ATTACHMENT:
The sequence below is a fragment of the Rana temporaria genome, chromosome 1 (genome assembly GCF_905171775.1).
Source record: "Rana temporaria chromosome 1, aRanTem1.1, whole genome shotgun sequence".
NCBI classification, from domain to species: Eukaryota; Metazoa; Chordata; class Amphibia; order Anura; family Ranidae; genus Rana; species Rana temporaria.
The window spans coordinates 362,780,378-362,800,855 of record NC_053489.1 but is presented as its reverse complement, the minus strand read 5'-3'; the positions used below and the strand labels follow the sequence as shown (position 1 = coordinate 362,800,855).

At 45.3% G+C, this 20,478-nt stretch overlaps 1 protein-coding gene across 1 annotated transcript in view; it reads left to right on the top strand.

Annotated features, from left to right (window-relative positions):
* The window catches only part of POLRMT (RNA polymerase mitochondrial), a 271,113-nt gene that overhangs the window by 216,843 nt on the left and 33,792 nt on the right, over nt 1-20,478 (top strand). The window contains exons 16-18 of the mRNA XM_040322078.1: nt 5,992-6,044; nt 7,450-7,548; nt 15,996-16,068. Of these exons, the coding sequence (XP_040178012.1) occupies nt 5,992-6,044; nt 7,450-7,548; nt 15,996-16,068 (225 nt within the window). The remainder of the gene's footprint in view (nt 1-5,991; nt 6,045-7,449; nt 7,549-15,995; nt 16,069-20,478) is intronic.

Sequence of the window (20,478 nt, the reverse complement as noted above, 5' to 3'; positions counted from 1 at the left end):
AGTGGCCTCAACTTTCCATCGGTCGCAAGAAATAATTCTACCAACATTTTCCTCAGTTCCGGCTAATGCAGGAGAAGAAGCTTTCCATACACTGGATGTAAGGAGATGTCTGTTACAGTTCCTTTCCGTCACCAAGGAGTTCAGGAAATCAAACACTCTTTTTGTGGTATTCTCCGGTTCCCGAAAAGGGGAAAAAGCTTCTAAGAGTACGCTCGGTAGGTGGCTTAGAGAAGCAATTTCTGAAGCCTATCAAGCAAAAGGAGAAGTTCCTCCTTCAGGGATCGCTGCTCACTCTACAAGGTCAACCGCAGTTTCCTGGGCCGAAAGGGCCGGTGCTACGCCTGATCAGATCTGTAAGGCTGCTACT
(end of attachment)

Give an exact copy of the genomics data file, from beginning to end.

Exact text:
The sequence below is a fragment of the Rana temporaria genome, chromosome 1 (genome assembly GCF_905171775.1).
Source record: "Rana temporaria chromosome 1, aRanTem1.1, whole genome shotgun sequence".
NCBI classification, from domain to species: Eukaryota; Metazoa; Chordata; class Amphibia; order Anura; family Ranidae; genus Rana; species Rana temporaria.
The window spans coordinates 362,780,378-362,800,855 of record NC_053489.1 but is presented as its reverse complement, the minus strand read 5'-3'; the positions used below and the strand labels follow the sequence as shown (position 1 = coordinate 362,800,855).

At 45.3% G+C, this 20,478-nt stretch overlaps 1 protein-coding gene across 1 annotated transcript in view; it reads left to right on the top strand.

Annotated features, from left to right (window-relative positions):
* The window catches only part of POLRMT (RNA polymerase mitochondrial), a 271,113-nt gene that overhangs the window by 216,843 nt on the left and 33,792 nt on the right, over nt 1-20,478 (top strand). The window contains exons 16-18 of the mRNA XM_040322078.1: nt 5,992-6,044; nt 7,450-7,548; nt 15,996-16,068. Of these exons, the coding sequence (XP_040178012.1) occupies nt 5,992-6,044; nt 7,450-7,548; nt 15,996-16,068 (225 nt within the window). The remainder of the gene's footprint in view (nt 1-5,991; nt 6,045-7,449; nt 7,549-15,995; nt 16,069-20,478) is intronic.

Sequence of the window (20,478 nt, the reverse complement as noted above, 5' to 3'; positions counted from 1 at the left end):
AGTGGCCTCAACTTTCCATCGGTCGCAAGAAATAATTCTACCAACATTTTCCTCAGTTCCGGCTAATGCAGGAGAAGAAGCTTTCCATACACTGGATGTAAGGAGATGTCTGTTACAGTTCCTTTCCGTCACCAAGGAGTTCAGGAAATCAAACACTCTTTTTGTGGTATTCTCCGGTTCCCGAAAAGGGGAAAAAGCTTCTAAGAGTACGCTCGGTAGGTGGCTTAGAGAAGCAATTTCTGAAGCCTATCAAGCAAAAGGAGAAGTTCCTCCTTCAGGGATCGCTGCTCACTCTACAAGGTCAACCGCAGTTTCCTGGGCCGAAAGGGCCGGTGCTACGCCTGATCAGATCTGTAAGGCTGCTACT